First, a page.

The challenges of managing diabetes at mealtimes
Mealtimes pose many challenges for people living with diabetes, especially those who require a fast-acting insulin treatment to cover the post-meal glucose surge.
Deciding when to eat, what to eat and how much to eat in advance is something that we expect patients to do three times a day, seven days a week. Yet recent data show that we could be doing more to educate patients on the consequences of poor management of post-meal glucose levels and the importance of taking their treatment as prescribed.
To gain further insight into this issue, we recently undertook a survey of 200 adults living with type 1 or type 2 diabetes, all of whom manage their disease through a basal-bolus insulin regimen. The survey showed that one-third of respondents did not take their mealtime insulin treatment as recommended before their meals to control a ‘spike’ in their post-prandial glucose (PPG) levels. As well as causing unpleasant short-term symptoms, regular hyperglycaemia after meals can lead to higher overall glycaemic load and increases the risk of serious longer-term complications, such as amputation and blindness.
More worryingly only one in three of respondents discussed symptoms of hyperglycaemia with their healthcare professional. Reasons cited included fear of being chastised for not taking their insulin properly and belief that they should be experienced enough to handle this chronic condition themselves. The reality is that, on average, people living with diabetes only spend three hours a year with a healthcare professional.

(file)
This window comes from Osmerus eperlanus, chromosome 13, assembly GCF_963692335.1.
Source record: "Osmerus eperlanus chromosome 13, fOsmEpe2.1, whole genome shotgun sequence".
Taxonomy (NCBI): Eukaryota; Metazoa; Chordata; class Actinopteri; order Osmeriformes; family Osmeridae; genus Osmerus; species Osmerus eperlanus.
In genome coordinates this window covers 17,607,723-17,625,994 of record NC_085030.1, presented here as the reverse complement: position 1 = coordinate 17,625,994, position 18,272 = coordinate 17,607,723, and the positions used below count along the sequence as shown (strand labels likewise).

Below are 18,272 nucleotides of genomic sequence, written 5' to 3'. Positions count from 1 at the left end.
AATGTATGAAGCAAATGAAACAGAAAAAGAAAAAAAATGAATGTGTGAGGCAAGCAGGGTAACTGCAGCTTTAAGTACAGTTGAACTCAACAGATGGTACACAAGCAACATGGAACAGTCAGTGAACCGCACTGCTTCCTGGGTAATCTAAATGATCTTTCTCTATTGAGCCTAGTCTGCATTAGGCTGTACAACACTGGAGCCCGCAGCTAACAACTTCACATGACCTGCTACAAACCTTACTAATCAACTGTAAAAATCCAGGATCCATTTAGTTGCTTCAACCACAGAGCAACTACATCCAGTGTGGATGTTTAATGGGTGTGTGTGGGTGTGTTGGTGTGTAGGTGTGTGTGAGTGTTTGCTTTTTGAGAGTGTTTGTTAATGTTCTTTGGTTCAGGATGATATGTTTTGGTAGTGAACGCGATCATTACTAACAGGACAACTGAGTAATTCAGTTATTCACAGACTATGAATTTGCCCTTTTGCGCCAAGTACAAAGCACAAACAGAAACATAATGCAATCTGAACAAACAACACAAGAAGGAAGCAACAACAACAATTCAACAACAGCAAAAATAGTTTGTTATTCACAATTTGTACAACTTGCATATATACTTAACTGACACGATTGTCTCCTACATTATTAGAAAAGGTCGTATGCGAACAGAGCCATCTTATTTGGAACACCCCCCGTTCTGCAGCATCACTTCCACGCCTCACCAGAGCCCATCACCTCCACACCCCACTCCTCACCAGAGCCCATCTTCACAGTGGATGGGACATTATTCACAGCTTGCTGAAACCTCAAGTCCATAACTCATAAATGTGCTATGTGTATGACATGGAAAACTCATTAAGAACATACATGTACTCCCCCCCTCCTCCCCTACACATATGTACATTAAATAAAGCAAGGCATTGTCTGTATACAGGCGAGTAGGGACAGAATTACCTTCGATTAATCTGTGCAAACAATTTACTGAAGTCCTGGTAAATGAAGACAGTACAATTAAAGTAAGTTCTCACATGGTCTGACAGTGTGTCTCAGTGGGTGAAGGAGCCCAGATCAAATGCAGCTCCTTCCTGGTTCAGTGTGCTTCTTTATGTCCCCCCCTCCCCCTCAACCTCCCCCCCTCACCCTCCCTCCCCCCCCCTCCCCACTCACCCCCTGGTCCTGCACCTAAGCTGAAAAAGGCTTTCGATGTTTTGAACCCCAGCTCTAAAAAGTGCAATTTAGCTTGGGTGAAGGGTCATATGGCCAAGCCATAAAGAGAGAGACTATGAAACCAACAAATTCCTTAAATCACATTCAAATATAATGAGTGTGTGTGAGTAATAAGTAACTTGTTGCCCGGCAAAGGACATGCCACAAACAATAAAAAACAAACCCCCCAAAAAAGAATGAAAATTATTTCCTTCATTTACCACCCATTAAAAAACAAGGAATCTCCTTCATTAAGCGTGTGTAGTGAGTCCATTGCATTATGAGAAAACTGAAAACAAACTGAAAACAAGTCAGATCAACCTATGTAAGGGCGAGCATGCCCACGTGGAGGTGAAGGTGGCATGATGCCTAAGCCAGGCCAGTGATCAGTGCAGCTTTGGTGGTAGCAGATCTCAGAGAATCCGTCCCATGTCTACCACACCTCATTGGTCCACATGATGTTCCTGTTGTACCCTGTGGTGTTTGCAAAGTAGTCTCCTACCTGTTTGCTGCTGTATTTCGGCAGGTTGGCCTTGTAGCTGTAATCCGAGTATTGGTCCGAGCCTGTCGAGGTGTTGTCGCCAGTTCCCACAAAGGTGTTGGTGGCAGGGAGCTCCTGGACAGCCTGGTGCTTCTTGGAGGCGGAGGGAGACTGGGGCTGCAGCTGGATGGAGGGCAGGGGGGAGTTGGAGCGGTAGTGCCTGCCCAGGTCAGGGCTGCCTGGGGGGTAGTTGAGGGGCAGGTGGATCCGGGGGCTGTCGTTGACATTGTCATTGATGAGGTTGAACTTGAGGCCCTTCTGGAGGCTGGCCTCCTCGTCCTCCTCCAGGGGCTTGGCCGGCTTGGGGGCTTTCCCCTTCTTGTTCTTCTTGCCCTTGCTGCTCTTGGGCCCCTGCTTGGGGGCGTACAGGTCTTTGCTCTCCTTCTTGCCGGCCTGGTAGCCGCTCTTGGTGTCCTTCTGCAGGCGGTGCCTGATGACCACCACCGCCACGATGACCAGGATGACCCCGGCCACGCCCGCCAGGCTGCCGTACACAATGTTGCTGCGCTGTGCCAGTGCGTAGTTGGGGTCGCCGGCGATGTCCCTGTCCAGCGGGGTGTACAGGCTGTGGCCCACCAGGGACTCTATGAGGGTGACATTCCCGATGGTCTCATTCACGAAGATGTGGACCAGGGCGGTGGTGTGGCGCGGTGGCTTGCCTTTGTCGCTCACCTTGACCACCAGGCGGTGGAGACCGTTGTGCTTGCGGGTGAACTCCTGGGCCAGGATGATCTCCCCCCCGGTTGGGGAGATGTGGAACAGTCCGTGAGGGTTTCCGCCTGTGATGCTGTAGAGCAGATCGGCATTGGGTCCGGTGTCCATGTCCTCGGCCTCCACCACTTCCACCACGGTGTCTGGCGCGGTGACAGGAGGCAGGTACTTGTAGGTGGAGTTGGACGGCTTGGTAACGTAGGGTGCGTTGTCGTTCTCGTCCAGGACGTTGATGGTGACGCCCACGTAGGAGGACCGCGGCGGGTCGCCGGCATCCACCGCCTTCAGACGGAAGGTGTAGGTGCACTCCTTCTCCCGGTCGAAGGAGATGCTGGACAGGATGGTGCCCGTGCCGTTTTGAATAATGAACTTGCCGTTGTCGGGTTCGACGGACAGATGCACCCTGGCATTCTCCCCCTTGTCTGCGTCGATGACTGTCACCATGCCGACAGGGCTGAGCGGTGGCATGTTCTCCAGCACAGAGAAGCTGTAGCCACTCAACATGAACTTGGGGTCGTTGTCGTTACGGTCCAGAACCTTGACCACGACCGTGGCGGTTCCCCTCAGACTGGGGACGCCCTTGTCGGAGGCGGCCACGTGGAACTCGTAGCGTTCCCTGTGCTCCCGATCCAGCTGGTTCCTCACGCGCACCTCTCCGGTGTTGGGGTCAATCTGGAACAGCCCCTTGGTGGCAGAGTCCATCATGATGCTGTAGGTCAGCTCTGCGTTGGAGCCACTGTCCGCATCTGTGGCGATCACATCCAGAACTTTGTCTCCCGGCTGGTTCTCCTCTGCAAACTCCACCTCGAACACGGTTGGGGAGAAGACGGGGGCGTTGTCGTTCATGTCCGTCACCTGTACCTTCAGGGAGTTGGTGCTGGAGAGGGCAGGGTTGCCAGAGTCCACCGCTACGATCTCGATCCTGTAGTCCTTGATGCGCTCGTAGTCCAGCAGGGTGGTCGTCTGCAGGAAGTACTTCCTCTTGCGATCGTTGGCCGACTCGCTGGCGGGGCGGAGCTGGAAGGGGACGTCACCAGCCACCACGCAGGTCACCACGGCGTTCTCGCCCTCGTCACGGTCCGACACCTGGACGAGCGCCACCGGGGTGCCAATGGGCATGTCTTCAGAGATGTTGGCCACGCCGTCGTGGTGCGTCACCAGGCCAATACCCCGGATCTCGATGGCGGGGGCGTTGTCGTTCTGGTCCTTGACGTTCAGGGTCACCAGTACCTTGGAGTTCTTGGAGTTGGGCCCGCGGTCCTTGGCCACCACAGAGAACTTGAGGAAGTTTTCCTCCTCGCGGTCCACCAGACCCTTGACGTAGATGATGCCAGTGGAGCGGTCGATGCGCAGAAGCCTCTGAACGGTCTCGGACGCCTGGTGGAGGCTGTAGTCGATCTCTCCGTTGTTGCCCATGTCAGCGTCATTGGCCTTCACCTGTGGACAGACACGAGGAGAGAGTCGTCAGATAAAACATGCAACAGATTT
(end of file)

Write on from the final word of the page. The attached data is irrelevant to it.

This means that, for the remaining 8,757 hours, they need to have the knowledge and confidence to control their diabetes by themselves. It is therefore important that we equip people living with diabetes with the skills to effectively self manage.
The social impact of trying to manage hyperglycaemia was brought to light by the survey respondents. One-quarter of respondents reported that worries about mealtime management had a negative impact on their relationships. Over 40% found doing things ‘on the spur-of-the-moment’ difficult, as well as planning holidays. For lifelong diseases like diabetes, improving quality of life for patients should be paramount.
We can go some way to achieving this objective by improving the clinical effectiveness of treatments and optimising prescriptions. Such optimisation will ultimately improve the cost-effectiveness of care, which is especially important in view of pressures on the NHS budget.
Pharmacists have an important role to play in up-skilling people living with diabetes to self-manage their disease. Medicines use reviews, the advanced service offered by pharmacies England, helps improve patients’ understanding of their treatment. It also provides an opportunity to identify and address any potential side effects. Unlike quarterly appointments with a GP or practice nurse, pharmacists have more regular touch points to ask patients about whether they are experiencing symptoms of hyperglycaemia after meals, such as fatigue, extreme thirst or the frequent need to urinate and can reinforce advice on when to take their insulin and how to plan their meals.
Manufacturers, like Novo Nordisk, can help ensure that pharmacists have the information and skills required to optimise treatments for people living with diabetes. A recent example is the development of the ‘Mealtime management’ resource on NovoNordisk.co.uk, which provides educational resources on PPG management and the symptoms of hyperglycaemia, for pharmacists based in hospitals and the community to share with their patients.
Clinical, medical and regulatory (UK/IRE)
Citation: Clinical Pharmacist DOI: 10.1211/CP.2017.20202092
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